October 21, 2019
I am delighted to share wonderful news—just released this morning. Dr. Carol Baker, adjunct professor in the Department of Pediatrics, has been elected to the prestigious National Academy of Medicine (NAM).
Dr. Baker, known as the “Godmother of group B Streptococcus prevention,” is one of 80 remarkable people elected to the academy this year in recognition of outstanding professional achievement.
Membership in NAM is based upon distinguished professional achievement in a field related to medicine and health, as well as demonstrated and continued involvement with issues of health care, prevention of disease, education, or research.
A highly accomplished infectious diseases clinician, educator, and vaccinologist, Dr. Baker has spent her career advocating on behalf of the health of mothers and babies. “I wanted to be a doctor since the age of 6, and I was determined to do something that helped children’s lives,” she said, adding that she was inspired to become a doctor by her mother – her parents met in college and were both pre-med.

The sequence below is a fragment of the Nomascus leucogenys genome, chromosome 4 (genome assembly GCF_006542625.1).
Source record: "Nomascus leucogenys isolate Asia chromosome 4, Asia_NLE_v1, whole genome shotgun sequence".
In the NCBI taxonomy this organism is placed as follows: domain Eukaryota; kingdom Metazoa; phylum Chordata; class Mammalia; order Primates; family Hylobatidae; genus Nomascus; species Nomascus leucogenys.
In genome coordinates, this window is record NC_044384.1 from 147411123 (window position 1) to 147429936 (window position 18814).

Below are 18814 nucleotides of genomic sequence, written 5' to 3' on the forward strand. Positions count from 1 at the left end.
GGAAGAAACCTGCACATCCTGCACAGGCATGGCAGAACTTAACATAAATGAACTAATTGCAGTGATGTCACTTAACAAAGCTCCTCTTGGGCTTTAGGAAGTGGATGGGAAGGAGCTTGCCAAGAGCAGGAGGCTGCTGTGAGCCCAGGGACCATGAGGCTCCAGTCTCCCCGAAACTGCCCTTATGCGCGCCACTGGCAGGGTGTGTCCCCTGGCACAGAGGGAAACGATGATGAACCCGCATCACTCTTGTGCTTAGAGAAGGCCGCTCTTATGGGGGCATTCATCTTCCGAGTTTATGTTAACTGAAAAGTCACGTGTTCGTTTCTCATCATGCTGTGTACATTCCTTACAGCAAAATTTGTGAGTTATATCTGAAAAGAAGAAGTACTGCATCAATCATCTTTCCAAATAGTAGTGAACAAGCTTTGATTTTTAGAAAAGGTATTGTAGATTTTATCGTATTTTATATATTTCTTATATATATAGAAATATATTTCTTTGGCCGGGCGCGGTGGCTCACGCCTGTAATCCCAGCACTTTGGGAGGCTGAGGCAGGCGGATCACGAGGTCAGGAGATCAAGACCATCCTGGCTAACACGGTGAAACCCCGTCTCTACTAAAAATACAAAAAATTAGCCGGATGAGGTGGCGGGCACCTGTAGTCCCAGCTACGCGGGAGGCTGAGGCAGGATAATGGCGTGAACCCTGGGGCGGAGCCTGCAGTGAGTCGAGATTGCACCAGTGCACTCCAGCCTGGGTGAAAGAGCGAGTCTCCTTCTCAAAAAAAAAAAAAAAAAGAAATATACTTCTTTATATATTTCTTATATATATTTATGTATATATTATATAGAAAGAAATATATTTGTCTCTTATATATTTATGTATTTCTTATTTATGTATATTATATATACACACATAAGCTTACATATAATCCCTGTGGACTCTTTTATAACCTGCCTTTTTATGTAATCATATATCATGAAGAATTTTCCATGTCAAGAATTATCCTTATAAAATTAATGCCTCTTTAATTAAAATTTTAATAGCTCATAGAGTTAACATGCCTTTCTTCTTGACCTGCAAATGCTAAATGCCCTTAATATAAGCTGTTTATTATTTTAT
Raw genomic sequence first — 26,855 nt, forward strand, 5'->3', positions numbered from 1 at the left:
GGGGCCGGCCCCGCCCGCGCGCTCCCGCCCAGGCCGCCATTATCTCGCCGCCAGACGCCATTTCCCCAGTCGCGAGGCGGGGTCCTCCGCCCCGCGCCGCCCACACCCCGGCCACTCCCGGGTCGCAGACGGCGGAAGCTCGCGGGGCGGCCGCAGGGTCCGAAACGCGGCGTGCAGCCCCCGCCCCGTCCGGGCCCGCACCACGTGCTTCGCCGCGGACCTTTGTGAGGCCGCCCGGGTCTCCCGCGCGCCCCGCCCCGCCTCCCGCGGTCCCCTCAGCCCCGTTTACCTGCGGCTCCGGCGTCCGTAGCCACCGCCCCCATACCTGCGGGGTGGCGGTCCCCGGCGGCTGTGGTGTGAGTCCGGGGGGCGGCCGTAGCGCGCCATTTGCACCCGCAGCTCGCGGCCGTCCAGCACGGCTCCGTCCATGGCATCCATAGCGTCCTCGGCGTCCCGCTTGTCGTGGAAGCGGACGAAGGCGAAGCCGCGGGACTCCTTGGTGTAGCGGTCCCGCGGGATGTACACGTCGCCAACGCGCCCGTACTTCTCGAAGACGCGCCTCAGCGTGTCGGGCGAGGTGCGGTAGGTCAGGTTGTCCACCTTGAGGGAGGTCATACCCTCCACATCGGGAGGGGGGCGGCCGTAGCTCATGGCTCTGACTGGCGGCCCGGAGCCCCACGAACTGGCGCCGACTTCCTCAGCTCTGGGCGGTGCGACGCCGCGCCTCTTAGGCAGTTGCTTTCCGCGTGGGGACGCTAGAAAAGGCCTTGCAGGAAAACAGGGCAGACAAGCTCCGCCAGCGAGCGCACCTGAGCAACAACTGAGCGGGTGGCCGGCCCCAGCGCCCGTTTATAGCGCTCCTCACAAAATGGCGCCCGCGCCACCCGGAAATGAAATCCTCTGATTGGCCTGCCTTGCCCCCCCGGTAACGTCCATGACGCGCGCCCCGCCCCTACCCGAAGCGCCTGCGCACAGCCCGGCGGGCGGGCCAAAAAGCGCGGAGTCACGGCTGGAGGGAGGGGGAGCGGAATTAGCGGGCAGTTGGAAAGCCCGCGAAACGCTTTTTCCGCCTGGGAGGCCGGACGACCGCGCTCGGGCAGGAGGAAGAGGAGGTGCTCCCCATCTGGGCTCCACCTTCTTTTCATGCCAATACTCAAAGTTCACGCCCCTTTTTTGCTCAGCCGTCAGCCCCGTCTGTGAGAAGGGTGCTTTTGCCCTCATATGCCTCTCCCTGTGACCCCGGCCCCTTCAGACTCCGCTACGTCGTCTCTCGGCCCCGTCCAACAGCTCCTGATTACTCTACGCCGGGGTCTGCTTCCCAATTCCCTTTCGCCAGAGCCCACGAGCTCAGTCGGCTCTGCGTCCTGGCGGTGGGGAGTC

She said she was “absolutely surprised and thrilled” at the incredible honor of being elected to NAM. “I hadn’t been that surprised since I was the only woman admitted to my class in medical school,” she said.
Dr. Baker earned her medical degree from Baylor College of Medicine in 1968, completed her internship at University of Southern California Medical Center, Los Angeles; and completed her residency and fellowship at Baylor as well as a research fellowship at Harvard. Her advocacy for maternal immunization shaped a new medical culture in the United States, enabling doctors to save the lives of countless newborns.
“Election to the Academy affirms that this was worthwhile,” she said. “But this honor reflects the whole team – those who work in the lab, the clinical research – I didn’t do this alone.”
Please join me in congratulating Dr. Baker on this wonderful and well-deserved honor. Election to the NAM is one of the highest honors in medicine. She adds this distinction to many other awards – including the 2019 Albert B. Sabin Gold Medal, the Maurice Hilleman Award from the CDC; the Mentor, Society Citation and Alexander Fleming Lifetime Achievement awards from the IDSA; the Distinguished Physician Award from the Pediatric Infectious Diseases Society; and the Schneerson-Robbins Award in Vaccinology.